A part of any successful book launch in a guided reading lesson is allowing students to preview the text. Prior to starting the book, our first lesson on Lord of the Rings began on February 21, 2013. My students were amazed at the massive size of the text they were about to read. The edition we are using includes The Fellowship of the Ring, The Two Towers, and The Return of the King, all in one book (see Provisionals and Resources page of the blog). I asked my students to respond to the following question: What does the book feel like in your hands?
I received a variety of responses from expected to rather unexpected:
“This is a brick!”
“It looks like a dictionary.”
“It’s longer than the Quoran!” (my personal favorite)
“The cover feels like it is 3-D” (referring to the slightly-raised image of the one ring on the cover)
“The cover looks like real gold!” (another reference to the ring)
“It smells store-bought.”
“It’s the most glorious book ever!”
“I like how the pages feel on my hands.”
Many students complained of the book being too heavy. I also asked the students if they thought it was a good thing to be reading Lord of the Rings. Most of them felt it was and one said, “it’s good because you learn new words.” Another student looked at it and said, “there’s like a million words in here!”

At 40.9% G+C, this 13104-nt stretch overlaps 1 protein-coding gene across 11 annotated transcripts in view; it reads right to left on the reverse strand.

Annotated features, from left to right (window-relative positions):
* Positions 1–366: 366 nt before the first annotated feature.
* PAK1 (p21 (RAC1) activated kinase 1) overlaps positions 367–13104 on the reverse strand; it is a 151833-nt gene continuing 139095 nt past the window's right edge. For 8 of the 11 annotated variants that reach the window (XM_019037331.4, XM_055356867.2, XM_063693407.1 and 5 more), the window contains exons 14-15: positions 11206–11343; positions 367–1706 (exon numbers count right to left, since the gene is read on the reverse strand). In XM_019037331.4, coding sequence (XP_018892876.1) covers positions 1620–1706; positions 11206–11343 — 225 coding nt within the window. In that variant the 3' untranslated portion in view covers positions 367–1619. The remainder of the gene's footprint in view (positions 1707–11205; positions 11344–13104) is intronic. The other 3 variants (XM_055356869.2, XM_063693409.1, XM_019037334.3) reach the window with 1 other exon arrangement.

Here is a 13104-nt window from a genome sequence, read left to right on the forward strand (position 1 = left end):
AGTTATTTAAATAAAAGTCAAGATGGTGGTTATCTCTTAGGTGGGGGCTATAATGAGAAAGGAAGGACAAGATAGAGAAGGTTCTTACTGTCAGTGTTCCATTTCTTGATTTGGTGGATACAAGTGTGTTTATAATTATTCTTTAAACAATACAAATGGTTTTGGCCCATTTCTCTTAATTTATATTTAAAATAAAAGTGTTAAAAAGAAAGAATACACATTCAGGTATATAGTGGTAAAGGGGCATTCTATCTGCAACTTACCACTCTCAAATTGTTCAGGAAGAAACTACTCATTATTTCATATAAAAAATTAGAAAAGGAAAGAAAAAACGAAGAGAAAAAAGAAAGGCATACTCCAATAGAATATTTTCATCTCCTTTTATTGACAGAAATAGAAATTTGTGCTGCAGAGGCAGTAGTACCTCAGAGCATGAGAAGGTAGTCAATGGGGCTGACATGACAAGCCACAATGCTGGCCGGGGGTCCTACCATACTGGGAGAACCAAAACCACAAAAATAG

As the students perused the book, they began to note the text features. One said, “ooh, it has an index!”. Some asked why there were maps in the book. I also gave the students opportunities to ask their own questions as they explored the book. Most of their questions were those I had anticipated, such as “What does Tolkien look like?”, “Why is it called The Lord of the Rings?”, “What does it say on the ring?”, to which another student replied, “Maybe it means something in Bilbo language!”. Some students were also curious about the use of runes in the text. Most students were not aware that the symbols were a form of written language, but most assumed they were just pictures.
After today’s lesson, their attention was primed and all were well-aware of the literary mission they were about to undertake.